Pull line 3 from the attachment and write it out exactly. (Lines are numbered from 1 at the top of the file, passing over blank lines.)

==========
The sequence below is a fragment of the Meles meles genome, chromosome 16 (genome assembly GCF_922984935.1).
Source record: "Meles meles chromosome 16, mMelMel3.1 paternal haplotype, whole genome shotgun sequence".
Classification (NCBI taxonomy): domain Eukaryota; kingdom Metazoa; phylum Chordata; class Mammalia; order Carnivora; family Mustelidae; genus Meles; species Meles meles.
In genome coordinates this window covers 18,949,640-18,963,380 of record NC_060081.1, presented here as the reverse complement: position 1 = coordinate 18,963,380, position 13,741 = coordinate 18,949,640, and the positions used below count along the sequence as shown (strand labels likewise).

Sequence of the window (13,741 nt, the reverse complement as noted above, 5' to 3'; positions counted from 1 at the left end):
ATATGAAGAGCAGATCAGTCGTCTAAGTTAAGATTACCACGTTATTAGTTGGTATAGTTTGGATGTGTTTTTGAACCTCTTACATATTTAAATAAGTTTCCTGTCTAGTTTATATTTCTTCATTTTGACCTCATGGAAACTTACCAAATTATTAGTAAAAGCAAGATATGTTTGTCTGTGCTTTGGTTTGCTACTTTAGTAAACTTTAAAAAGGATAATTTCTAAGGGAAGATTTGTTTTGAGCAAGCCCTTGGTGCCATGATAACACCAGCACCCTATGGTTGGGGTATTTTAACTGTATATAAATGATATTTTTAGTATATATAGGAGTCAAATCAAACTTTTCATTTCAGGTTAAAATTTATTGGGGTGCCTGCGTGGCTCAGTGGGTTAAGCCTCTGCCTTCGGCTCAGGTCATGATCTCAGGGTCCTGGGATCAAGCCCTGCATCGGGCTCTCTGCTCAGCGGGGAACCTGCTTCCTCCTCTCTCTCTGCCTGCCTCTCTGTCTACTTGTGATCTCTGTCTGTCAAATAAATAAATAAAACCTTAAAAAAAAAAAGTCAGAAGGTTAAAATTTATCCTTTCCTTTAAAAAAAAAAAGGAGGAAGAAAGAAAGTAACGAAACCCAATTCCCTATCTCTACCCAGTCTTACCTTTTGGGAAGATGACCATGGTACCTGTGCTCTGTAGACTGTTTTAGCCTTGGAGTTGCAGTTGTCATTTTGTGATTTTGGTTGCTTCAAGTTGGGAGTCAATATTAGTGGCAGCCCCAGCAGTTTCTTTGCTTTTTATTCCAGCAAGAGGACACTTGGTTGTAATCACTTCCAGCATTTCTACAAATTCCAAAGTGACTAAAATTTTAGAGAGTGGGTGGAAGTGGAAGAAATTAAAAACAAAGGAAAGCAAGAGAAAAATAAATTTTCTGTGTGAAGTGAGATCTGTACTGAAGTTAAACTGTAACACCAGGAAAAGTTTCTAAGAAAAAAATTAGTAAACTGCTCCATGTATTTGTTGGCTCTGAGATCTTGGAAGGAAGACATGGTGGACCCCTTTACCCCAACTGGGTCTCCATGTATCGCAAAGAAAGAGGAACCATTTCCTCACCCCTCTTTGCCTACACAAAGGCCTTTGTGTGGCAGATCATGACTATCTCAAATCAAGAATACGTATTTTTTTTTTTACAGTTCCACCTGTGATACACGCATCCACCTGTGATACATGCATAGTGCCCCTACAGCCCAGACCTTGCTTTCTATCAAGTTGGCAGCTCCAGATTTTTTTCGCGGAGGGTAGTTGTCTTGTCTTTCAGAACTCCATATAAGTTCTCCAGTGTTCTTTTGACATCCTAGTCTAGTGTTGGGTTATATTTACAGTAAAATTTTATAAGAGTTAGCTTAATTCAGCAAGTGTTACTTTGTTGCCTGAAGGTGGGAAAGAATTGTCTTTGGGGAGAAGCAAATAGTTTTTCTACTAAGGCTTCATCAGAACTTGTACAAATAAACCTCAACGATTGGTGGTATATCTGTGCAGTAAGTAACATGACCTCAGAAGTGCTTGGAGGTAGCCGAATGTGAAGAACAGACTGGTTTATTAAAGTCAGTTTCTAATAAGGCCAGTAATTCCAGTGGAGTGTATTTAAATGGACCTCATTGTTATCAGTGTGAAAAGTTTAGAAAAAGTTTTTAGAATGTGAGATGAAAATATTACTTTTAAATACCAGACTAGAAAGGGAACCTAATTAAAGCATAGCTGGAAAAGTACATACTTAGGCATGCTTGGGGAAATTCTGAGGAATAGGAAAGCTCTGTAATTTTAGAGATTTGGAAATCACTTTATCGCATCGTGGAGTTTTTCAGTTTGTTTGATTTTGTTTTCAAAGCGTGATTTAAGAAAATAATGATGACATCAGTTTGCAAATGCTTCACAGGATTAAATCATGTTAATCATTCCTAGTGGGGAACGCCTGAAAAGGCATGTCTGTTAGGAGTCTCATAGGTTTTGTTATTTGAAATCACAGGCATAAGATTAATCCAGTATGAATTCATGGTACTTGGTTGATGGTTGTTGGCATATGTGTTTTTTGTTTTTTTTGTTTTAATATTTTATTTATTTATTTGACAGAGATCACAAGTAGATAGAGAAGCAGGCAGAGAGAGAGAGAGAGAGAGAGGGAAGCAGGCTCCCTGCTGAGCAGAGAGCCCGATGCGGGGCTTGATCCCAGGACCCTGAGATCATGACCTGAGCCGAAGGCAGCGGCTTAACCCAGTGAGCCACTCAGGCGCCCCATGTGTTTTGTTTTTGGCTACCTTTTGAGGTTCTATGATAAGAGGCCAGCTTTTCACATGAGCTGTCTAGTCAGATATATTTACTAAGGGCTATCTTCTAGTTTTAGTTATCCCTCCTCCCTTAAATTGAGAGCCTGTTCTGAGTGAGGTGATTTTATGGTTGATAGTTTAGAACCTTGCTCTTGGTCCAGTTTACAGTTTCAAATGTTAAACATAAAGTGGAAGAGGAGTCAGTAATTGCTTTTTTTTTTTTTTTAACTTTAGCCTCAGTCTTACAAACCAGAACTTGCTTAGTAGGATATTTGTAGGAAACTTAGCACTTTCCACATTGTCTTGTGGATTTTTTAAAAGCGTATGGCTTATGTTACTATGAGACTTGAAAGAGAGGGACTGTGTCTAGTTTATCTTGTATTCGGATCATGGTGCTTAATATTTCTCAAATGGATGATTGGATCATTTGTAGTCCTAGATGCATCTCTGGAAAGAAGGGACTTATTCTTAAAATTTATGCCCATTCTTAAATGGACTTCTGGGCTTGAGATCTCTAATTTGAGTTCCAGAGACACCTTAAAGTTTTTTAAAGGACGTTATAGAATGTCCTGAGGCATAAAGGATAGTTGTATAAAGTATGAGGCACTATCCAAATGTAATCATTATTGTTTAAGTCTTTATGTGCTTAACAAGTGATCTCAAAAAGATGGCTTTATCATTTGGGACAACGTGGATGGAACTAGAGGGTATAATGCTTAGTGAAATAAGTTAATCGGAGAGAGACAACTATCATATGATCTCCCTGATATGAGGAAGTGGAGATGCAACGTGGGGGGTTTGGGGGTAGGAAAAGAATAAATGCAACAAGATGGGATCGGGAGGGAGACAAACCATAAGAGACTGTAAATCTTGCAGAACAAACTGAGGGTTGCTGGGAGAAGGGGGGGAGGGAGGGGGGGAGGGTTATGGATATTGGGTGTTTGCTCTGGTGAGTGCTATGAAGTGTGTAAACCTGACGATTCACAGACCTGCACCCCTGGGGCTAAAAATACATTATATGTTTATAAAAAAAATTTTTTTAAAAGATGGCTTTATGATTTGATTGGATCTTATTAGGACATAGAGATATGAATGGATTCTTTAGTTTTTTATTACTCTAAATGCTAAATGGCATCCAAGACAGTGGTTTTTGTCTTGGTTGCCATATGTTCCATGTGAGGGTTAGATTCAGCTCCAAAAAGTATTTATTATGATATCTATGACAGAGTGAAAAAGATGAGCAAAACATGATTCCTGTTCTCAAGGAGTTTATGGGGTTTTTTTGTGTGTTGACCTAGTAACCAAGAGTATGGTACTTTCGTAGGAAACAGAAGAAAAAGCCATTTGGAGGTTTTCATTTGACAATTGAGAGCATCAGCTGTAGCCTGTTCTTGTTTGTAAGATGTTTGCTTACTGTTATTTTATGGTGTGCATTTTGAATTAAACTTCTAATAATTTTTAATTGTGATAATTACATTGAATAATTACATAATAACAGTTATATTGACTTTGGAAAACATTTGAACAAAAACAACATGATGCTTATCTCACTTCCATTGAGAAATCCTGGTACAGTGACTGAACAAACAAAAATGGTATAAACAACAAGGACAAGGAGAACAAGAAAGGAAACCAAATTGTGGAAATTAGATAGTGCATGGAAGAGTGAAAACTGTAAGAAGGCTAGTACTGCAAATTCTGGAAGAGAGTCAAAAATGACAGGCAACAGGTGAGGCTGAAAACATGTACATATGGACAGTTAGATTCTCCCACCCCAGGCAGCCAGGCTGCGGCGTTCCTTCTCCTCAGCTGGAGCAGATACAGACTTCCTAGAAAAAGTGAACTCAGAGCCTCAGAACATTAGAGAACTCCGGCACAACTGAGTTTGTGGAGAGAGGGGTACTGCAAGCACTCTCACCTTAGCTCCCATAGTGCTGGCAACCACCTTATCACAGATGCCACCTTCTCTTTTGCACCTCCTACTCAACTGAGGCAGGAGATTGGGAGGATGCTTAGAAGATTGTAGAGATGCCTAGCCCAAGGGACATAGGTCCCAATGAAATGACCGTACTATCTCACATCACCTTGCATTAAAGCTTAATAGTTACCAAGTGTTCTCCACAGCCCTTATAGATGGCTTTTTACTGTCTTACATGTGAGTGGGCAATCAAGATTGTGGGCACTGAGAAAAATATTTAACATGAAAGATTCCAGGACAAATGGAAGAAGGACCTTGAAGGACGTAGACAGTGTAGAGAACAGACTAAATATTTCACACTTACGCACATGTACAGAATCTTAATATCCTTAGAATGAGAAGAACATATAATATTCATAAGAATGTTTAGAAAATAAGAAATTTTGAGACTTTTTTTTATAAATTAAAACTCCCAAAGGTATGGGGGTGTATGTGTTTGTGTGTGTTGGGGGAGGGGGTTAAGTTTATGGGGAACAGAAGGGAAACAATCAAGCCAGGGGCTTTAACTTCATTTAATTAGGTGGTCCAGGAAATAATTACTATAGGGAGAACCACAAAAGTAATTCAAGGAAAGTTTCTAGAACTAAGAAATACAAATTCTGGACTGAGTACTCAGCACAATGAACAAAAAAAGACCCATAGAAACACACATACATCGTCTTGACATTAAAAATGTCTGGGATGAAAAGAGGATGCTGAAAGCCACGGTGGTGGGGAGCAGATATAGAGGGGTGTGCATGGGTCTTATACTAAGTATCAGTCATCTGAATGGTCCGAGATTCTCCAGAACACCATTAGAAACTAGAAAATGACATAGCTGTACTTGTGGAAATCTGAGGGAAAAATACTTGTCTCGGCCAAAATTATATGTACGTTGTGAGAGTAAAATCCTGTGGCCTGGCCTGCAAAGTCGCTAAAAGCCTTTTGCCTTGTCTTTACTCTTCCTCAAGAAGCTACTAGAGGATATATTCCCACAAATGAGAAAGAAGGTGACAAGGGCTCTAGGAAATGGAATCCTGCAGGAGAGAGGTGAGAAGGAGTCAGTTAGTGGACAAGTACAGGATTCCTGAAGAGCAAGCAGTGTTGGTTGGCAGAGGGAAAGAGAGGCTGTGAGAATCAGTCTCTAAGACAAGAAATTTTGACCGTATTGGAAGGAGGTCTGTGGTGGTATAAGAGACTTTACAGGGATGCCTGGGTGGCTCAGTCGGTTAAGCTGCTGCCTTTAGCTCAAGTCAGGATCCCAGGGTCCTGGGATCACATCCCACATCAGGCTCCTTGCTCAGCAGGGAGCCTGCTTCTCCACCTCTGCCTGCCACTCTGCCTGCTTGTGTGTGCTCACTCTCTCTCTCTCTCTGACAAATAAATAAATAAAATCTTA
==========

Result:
Classification (NCBI taxonomy): domain Eukaryota; kingdom Metazoa; phylum Chordata; class Mammalia; order Carnivora; family Mustelidae; genus Meles; species Meles meles.